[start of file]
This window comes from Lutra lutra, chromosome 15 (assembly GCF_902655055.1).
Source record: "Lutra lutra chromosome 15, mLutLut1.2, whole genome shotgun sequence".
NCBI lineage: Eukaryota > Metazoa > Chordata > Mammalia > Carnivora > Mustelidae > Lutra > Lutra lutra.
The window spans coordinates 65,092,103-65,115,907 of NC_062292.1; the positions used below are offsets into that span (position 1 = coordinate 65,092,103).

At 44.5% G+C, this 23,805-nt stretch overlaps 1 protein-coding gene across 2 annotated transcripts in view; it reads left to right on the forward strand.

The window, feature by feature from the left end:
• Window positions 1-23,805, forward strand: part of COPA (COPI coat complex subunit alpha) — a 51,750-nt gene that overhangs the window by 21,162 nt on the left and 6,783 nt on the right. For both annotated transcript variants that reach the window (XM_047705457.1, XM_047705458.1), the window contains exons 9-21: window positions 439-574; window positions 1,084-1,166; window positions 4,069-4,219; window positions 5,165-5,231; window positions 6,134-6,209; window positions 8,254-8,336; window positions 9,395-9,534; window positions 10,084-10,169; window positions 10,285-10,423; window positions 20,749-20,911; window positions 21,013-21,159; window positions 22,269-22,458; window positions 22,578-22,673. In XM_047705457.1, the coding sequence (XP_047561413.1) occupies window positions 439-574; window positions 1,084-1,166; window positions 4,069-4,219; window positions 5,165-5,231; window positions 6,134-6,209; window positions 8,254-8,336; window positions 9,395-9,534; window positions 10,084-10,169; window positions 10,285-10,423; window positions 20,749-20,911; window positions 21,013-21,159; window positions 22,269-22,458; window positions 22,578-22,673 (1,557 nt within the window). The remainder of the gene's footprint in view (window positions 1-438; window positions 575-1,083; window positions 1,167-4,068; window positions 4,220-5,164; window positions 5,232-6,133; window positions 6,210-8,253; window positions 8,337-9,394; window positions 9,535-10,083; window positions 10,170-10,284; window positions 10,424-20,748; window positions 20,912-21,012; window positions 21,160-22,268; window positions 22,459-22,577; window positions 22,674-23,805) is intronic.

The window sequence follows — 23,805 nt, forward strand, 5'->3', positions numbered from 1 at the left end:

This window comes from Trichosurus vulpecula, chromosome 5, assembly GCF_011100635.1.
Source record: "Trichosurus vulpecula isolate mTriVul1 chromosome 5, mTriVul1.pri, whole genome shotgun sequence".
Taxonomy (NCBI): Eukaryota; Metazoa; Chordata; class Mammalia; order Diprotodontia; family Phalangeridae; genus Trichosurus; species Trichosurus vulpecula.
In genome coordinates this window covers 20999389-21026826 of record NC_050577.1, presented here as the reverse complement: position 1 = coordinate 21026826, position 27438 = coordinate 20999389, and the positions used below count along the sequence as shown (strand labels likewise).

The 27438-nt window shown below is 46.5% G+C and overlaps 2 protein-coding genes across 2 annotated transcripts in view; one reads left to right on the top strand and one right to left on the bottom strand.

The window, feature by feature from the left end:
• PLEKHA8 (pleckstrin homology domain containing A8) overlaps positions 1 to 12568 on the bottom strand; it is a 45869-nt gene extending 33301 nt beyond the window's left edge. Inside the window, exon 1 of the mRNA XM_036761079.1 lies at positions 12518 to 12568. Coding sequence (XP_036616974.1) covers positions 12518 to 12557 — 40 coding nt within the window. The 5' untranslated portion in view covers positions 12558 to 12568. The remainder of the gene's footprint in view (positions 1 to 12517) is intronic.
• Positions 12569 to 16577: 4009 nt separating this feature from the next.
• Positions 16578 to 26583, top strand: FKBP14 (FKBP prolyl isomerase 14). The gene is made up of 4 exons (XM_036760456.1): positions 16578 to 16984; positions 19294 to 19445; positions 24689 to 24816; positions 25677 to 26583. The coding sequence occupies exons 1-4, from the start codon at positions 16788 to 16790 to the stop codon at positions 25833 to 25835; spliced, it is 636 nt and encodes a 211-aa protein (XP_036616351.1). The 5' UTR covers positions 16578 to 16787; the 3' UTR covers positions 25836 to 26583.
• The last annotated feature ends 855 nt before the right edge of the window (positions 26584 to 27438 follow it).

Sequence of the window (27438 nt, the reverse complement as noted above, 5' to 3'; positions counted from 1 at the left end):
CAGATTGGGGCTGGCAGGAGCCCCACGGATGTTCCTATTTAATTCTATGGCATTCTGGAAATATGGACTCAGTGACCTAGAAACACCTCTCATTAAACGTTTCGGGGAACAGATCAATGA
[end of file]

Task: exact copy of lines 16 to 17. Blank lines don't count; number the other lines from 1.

• Positions 12569 to 16577: 4009 nt separating this feature from the next.
• Positions 16578 to 26583, top strand: FKBP14 (FKBP prolyl isomerase 14). The gene is made up of 4 exons (XM_036760456.1): positions 16578 to 16984; positions 19294 to 19445; positions 24689 to 24816; positions 25677 to 26583. The coding sequence occupies exons 1-4, from the start codon at positions 16788 to 16790 to the stop codon at positions 25833 to 25835; spliced, it is 636 nt and encodes a 211-aa protein (XP_036616351.1). The 5' UTR covers positions 16578 to 16787; the 3' UTR covers positions 25836 to 26583.